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  • Weekend sightings 23/24 April 2016

    Here's a quick list of wildlife sightings we had over the weekend:

    (Tundra) Bean goose – from viewing ramp at Hookers   

    Egyptian goose – at Denge Marsh

    Bittern – booming at Denge Marsh   

    Peregrine – over Burrowes pit   

    Marsh harrier – over Denge Marsh

    Buzzard – over Burrowes pit 

    Honey Buzzard – over Burrowes pit   

    Whimbrel – 10 by Entrance Track     

    Greenshank –2 on Hay Fields  

    Redshank – 2 on Hay Fields

    Dunlin – 10 over Burrowes pit  

    Common tern – over Burrowes pit

    Cuckoo – at ARC

    Sand martin – over Burrowes pit    

    House martin – over Burrowes pit    

    Swallow – over Burrowes pit   

    Swift – over Burrowes pit

    Sedge Warbler – many around the reserve      

    Yellow wagtail – at dipping pond    

    Linnet – many around the reserve

    Stoat – by entrance track

  • SPECIAL OFFER - Save 20% on selected squirrel buster feeders

    Save 20% on selected squirrel buster feeders at RSPB Dungeness (visitor centre open every day from 10am to 5pm)

    Offer ends 26/04/16

    Brilliantly designed bird seed and nut feeders that do away with the need for a guardian as an internal weight-activated mechanism covers the feeding ports whenever a squirrel arrives.

    To ensure the weight mechanism of this feeder can work as designed, please make sure it is positioned at least 2 metres away from any potential jumping-off point, such as a tree, fence, post or wall, and out of squirrels' reach across from any adjacent feeder.


    Squirrel buster mini seed feeder

    Mesh construction suits birds that cling or perch. Height 30 cm - Capacity 350-450 g (depending on seed type)

    Regular price £19.99

    Offer price £15.99

    Squirrel buster nut and nibble feeder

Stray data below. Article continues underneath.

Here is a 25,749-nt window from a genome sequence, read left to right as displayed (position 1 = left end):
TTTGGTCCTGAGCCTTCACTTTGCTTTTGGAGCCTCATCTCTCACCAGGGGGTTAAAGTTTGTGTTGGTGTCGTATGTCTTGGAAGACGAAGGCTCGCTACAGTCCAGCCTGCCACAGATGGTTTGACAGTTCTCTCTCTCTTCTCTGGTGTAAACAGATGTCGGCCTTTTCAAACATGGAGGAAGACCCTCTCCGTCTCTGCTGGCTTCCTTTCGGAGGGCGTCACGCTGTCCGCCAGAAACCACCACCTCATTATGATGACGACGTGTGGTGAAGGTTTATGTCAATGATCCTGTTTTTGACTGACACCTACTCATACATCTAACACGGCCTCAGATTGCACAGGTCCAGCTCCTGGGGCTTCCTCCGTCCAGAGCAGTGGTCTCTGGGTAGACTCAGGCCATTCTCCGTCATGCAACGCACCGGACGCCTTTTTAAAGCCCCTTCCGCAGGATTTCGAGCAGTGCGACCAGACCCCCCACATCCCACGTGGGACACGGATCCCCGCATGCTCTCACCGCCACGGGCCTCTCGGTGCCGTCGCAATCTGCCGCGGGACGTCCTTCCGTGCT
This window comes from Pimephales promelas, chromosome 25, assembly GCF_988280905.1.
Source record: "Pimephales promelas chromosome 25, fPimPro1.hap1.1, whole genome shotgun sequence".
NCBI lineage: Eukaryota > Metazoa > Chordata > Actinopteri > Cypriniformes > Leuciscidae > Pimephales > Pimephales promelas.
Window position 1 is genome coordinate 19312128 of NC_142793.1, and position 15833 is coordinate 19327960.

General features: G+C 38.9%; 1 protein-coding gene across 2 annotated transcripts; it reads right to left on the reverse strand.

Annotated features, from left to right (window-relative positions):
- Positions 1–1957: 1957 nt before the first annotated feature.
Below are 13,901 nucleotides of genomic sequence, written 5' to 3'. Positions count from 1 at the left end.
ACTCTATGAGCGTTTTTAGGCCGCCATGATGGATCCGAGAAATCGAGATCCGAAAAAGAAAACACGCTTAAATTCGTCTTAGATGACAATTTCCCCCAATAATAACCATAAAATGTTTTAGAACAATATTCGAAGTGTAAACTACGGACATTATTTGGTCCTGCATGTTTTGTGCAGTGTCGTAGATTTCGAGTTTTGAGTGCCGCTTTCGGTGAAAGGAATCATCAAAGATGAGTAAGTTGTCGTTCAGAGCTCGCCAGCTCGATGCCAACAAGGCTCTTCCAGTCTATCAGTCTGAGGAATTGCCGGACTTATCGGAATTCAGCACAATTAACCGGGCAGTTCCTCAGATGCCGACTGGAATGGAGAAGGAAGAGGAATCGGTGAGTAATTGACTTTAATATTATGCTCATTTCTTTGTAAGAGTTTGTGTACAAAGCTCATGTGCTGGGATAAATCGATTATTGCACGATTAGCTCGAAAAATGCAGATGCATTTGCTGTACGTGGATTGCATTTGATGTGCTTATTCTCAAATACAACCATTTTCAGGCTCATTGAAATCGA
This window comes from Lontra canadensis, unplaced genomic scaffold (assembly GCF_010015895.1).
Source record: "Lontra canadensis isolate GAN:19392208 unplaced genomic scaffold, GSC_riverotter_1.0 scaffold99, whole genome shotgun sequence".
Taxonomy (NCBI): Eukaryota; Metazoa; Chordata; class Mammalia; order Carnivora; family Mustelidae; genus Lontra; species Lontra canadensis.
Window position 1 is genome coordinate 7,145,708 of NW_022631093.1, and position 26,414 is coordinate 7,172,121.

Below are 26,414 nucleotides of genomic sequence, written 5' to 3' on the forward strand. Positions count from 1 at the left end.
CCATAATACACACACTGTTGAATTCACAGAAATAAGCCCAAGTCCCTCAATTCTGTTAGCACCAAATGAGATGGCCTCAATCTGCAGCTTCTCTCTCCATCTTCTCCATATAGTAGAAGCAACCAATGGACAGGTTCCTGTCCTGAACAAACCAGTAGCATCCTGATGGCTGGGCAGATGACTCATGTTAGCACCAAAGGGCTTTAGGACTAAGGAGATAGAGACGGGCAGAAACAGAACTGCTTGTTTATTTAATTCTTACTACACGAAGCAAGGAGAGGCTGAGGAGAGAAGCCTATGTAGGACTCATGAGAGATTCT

It's brilliantly made, flexible (set it to favour smaller birds if you wish) and easy to dismantle and clean.

    It holds a generous 750 ml of shelled peanuts, and the longer base area allows woodpeckers to grip and join the feast. Also suitable for suet nibbles. Measures 49 cm tall.

    Regular price £38.99

    Offer price £31.19

    Squirrel buster plus seed feeder

    It's brilliantly made, flexible (the trigger weight can be set to favour smaller birds if you wish) and easy to dismantle and clean.

    Can be used without the green perch ring, if undesirable species use it to their advantage. A ventilation system keeps food fresh and six ports feed several birds at once. Height 50 cm - Capacity 1.5-1.9 kg (depending on seed type)

    Regular price £59.99

    Offer price £47.99


  • Dungeness weekly update 8th - 15th April

    Good news, our return trail has now been opened! Although last night’s rain has made it a little bit wetter than we would of liked, it’s safe to walk down it now, with just a small diversion over a large puddle – just bring sensible footwear! The willow trail at the ARC is still closed for the time being though as it is still flooded.

    Many of our sheep in the fields next to the return trail have given birth to their lambs, so look out for the bouncy woolly babies on your way around the trail.

    Photo: Dungeness sheep - Louise Kelly

    Today's sightings:

    A beautiful black necked grebe on Burrowes pit, with views of it diving from the visitor centre.

    Marsh harriers over the reserve. Sand martins and swallows braving the rain.

    Common terns on Burrowes pit. Bearded tits at Hooker's pit.

    Wildlife highlights of the week include:

    Warblers everywhere! We’ve had a garden warbler spotted at Scott’s hide on the 10th April, sedge warblers and reed warblers seen at Denge Marsh yesterday and a willow warbler seen there the day before.

    We’ve also had wheatears, redstarts, whitethroat and lesser whitethroats, blackcaps, redpolls as well as a pied flycatcher at the ARC on the 12th and 2 yellow wagtails at Denge Marsh on the 10th.

    Lots of waders are starting to arrive at the reserve with greenshank and redshank seen at Denge Marsh on the 14th, whimbrel at Denge Marsh and ringed plover and oystercatcher on Burrowes pit on the 9th. Swallows are now sighted every day here which is lovely, although we are still waiting on many more to arrive and eat our midges!

    Stoats, water voles, weasels and a grass snake have all been seen around the trail too!

    The main highlight this week though, has to be the white stork which flew over the reserve on the 10th April, it sent up all the birds on Burrowes pit as it was had such an ominous figure.

    The white stork is a large wading bird and has a strong body which measures 100-115 centimetres from beak tip to tail end and weighs 2.5-4.4 kilograms. It has a wingspan of 195-215 centimetres and flaps its huge, broad wings as little as possible in flight to conserve energy. The stork uses warm thermals in the air to aid its flight, particularly during migration. When flying between Africa and Europe it avoids the Mediterranean Sea because no air thermals occur above it, and take the long way round across the land.

    Photo: white stork - Yu Jeen (wikimedia commons)